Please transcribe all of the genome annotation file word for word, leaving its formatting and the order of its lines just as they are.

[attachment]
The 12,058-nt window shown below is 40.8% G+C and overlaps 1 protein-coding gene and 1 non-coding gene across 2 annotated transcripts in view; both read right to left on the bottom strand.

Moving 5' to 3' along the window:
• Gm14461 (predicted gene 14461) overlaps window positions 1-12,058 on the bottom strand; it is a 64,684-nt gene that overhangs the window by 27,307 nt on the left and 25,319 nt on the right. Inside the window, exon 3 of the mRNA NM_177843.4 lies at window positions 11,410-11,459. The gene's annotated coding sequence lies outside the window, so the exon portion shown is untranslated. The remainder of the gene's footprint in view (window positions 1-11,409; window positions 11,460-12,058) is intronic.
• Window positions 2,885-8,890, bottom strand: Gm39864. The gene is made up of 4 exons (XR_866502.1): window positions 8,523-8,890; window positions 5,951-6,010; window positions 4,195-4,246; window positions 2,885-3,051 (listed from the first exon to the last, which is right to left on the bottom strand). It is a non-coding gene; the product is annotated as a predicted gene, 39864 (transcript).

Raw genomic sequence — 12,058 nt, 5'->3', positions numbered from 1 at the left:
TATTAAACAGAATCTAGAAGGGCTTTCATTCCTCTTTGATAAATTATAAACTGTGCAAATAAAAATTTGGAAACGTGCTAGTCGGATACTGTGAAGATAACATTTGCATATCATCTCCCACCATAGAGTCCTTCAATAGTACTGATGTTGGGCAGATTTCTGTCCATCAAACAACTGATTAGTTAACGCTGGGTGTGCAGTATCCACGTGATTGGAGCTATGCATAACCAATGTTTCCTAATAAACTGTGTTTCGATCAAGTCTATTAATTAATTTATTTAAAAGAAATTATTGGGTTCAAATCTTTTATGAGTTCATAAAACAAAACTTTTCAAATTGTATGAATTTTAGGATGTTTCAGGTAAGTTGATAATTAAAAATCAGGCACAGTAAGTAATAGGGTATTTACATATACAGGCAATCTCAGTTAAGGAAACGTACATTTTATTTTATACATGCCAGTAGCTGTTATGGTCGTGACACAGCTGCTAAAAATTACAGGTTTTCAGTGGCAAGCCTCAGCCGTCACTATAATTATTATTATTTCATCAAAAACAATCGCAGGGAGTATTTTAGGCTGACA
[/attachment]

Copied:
The 12,058-nt window shown below is 40.8% G+C and overlaps 1 protein-coding gene and 1 non-coding gene across 2 annotated transcripts in view; both read right to left on the bottom strand.

Moving 5' to 3' along the window:
• Gm14461 (predicted gene 14461) overlaps window positions 1-12,058 on the bottom strand; it is a 64,684-nt gene that overhangs the window by 27,307 nt on the left and 25,319 nt on the right. Inside the window, exon 3 of the mRNA NM_177843.4 lies at window positions 11,410-11,459. The gene's annotated coding sequence lies outside the window, so the exon portion shown is untranslated. The remainder of the gene's footprint in view (window positions 1-11,409; window positions 11,460-12,058) is intronic.
• Window positions 2,885-8,890, bottom strand: Gm39864. The gene is made up of 4 exons (XR_866502.1): window positions 8,523-8,890; window positions 5,951-6,010; window positions 4,195-4,246; window positions 2,885-3,051 (listed from the first exon to the last, which is right to left on the bottom strand). It is a non-coding gene; the product is annotated as a predicted gene, 39864 (transcript).

Raw genomic sequence — 12,058 nt, 5'->3', positions numbered from 1 at the left:
TATTAAACAGAATCTAGAAGGGCTTTCATTCCTCTTTGATAAATTATAAACTGTGCAAATAAAAATTTGGAAACGTGCTAGTCGGATACTGTGAAGATAACATTTGCATATCATCTCCCACCATAGAGTCCTTCAATAGTACTGATGTTGGGCAGATTTCTGTCCATCAAACAACTGATTAGTTAACGCTGGGTGTGCAGTATCCACGTGATTGGAGCTATGCATAACCAATGTTTCCTAATAAACTGTGTTTCGATCAAGTCTATTAATTAATTTATTTAAAAGAAATTATTGGGTTCAAATCTTTTATGAGTTCATAAAACAAAACTTTTCAAATTGTATGAATTTTAGGATGTTTCAGGTAAGTTGATAATTAAAAATCAGGCACAGTAAGTAATAGGGTATTTACATATACAGGCAATCTCAGTTAAGGAAACGTACATTTTATTTTATACATGCCAGTAGCTGTTATGGTCGTGACACAGCTGCTAAAAATTACAGGTTTTCAGTGGCAAGCCTCAGCCGTCACTATAATTATTATTATTTCATCAAAAACAATCGCAGGGAGTATTTTAGGCTGACA